When she discusses sexual exploitation, she asks individuals in the program how they would feel if the individual that was being exploited had been their sister, brother or even their mother. She said that they usually respond violently. Her response: “That tells you that you are doing something wrong, engaging in this behavior.”

In 2013, the sentence for human trafficking was increased in California, from a previous three-to-nine-year range to an automatic 15 years to life and a $1.5 million fine.

She recognizes the need for punishment, but does not consider a lifetime in prison to be the solution, which is why she chose to focus on healing rather than punishing.

“We must also feel empathy for those that are incarcerated and get them the help that they need while they are incarcerated, so they do not create more victims upon their release,” she said. “If we cannot feel empathy for the next person, then what does that say about us as individuals?”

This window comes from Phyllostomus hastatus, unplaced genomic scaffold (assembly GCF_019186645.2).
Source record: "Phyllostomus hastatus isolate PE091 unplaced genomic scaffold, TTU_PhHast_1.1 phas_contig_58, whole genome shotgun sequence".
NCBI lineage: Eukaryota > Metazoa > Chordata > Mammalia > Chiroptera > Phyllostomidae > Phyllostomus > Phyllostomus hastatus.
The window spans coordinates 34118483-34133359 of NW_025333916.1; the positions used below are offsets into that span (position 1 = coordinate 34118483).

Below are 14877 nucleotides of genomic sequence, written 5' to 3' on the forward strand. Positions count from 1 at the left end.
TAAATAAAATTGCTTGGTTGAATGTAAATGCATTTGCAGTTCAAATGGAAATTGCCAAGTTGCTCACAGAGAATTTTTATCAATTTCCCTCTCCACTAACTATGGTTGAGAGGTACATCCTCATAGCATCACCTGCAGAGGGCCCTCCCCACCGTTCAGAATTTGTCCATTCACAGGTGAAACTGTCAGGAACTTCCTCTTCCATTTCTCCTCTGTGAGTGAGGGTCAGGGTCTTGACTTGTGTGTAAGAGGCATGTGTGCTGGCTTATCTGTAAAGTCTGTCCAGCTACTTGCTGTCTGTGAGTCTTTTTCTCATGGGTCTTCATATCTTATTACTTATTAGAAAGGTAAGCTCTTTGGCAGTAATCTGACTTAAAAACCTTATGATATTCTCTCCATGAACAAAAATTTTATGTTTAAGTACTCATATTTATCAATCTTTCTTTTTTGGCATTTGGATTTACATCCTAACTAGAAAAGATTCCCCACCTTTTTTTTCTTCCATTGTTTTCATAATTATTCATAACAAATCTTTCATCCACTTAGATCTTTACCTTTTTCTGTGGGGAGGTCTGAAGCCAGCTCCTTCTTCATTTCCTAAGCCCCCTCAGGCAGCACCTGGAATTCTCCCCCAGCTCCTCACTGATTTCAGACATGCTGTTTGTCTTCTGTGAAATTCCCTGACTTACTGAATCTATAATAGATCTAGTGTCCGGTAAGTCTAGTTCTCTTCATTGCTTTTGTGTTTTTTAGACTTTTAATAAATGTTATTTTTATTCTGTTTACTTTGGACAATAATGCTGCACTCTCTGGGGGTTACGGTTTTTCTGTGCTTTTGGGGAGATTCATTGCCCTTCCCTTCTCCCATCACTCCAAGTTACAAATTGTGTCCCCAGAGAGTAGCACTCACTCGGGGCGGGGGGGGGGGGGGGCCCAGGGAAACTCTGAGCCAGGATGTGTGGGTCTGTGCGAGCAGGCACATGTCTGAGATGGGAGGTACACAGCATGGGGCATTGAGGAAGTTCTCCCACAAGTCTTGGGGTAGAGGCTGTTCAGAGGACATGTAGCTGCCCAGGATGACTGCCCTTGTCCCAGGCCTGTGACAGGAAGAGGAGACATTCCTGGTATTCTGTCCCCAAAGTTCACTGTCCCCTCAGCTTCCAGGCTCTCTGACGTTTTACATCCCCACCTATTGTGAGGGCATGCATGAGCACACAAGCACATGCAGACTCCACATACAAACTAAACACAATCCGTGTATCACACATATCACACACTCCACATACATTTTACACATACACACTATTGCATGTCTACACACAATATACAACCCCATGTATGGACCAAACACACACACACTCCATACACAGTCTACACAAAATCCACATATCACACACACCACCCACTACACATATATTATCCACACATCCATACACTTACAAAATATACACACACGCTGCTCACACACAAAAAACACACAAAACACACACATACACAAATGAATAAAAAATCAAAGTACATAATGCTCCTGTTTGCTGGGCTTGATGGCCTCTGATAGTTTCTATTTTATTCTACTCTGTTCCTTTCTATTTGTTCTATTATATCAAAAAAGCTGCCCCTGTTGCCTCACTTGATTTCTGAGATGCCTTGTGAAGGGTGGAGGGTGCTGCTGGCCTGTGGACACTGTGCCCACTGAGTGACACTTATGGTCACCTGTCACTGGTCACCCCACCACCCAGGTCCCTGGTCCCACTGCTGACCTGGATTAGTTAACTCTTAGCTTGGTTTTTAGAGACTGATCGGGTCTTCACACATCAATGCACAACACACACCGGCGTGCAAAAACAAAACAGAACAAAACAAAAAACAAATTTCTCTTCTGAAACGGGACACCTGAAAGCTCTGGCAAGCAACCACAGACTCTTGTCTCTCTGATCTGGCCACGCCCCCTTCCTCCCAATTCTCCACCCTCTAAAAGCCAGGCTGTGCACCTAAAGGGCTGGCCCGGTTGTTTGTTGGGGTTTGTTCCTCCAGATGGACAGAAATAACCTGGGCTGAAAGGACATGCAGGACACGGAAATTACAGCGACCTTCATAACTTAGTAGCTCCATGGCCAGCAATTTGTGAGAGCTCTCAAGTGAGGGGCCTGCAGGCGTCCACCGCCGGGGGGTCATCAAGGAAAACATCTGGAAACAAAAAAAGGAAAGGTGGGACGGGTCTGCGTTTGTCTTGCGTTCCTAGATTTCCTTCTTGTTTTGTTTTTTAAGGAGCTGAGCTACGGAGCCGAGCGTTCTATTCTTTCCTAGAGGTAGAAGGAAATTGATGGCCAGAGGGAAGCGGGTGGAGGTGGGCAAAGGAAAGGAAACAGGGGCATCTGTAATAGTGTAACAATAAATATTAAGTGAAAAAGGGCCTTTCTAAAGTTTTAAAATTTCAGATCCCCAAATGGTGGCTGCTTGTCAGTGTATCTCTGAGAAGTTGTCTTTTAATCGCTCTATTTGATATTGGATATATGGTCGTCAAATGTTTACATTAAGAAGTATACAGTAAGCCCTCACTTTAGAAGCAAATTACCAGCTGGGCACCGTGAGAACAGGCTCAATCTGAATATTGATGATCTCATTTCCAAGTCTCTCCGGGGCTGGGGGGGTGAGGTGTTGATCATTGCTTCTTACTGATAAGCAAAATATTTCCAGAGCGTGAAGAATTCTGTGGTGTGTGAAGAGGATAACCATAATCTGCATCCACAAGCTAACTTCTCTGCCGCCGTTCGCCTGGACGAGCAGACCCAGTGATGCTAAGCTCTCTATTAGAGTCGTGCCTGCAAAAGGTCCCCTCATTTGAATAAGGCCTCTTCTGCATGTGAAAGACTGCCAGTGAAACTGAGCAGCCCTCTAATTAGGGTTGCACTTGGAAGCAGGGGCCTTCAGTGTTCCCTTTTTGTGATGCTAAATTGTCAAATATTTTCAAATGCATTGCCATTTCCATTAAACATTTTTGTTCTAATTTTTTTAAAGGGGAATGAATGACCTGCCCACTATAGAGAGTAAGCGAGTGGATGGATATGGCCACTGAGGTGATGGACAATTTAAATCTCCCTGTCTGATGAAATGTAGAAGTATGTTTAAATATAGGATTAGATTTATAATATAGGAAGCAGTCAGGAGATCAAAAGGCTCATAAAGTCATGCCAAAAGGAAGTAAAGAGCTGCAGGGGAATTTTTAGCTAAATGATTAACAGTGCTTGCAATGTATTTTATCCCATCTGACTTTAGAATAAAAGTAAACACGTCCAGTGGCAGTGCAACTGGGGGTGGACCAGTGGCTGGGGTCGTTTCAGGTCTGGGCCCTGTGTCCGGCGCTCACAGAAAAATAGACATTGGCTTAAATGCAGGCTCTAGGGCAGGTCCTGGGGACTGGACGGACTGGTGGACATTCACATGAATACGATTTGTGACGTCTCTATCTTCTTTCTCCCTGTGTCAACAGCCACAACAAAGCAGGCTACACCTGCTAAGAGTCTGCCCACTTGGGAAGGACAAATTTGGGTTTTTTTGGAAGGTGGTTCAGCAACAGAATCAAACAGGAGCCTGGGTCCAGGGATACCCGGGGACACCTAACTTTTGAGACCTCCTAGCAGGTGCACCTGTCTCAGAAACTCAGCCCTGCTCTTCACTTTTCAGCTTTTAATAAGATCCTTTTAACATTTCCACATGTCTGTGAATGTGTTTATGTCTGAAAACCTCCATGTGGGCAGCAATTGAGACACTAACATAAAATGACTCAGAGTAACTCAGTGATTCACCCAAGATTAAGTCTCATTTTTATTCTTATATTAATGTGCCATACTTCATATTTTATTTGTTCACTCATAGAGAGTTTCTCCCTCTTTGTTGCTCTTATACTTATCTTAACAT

Mihaltan said it was important to provide a safe space for offenders to talk about victimization. “It is important to get it all out of you so that you are not continually hurting inside and hurting others,” she said, adding, “There is nothing to be ashamed of when it comes to sharing what happened to you as a child.”

Mihaltan feels her message is important for everyone. She envisions education programs like Project STEP also working outside of prison to put a stop to sexual exploitation.